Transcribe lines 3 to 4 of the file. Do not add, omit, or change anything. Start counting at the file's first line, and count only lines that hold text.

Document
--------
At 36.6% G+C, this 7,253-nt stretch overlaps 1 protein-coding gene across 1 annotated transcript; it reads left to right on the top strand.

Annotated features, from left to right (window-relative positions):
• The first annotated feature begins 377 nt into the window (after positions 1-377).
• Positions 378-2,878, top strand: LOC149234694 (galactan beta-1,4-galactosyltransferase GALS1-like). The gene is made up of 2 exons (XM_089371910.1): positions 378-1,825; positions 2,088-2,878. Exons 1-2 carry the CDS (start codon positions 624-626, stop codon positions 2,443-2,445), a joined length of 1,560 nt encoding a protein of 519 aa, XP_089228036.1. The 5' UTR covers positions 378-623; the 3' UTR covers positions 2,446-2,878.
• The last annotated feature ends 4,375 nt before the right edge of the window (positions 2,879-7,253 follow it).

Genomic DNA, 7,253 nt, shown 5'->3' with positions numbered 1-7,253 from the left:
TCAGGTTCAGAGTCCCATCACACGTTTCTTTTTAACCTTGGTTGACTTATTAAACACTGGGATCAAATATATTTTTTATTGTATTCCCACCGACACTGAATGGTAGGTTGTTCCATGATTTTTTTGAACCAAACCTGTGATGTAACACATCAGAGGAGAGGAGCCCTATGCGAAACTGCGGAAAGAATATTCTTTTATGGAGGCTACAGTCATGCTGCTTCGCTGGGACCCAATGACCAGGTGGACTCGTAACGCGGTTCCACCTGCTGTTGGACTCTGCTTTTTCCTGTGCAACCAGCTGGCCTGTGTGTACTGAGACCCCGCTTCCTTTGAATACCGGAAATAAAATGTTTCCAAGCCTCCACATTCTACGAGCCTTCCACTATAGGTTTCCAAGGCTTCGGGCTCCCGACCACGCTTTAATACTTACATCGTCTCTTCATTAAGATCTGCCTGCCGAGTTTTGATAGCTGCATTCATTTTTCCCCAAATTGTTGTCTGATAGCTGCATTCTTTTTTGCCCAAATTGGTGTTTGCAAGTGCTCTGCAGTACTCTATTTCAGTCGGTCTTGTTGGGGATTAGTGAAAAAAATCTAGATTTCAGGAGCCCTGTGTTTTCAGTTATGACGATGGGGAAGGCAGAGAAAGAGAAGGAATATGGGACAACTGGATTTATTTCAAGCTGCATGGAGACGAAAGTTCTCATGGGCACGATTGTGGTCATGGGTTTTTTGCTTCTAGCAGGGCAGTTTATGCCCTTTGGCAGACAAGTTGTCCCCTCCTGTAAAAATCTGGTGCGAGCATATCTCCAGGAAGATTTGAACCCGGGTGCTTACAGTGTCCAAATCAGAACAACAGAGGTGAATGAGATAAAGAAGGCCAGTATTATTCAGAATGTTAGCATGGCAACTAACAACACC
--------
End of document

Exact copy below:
• The first annotated feature begins 377 nt into the window (after positions 1-377).
• Positions 378-2,878, top strand: LOC149234694 (galactan beta-1,4-galactosyltransferase GALS1-like). The gene is made up of 2 exons (XM_089371910.1): positions 378-1,825; positions 2,088-2,878. Exons 1-2 carry the CDS (start codon positions 624-626, stop codon positions 2,443-2,445), a joined length of 1,560 nt encoding a protein of 519 aa, XP_089228036.1. The 5' UTR covers positions 378-623; the 3' UTR covers positions 2,446-2,878.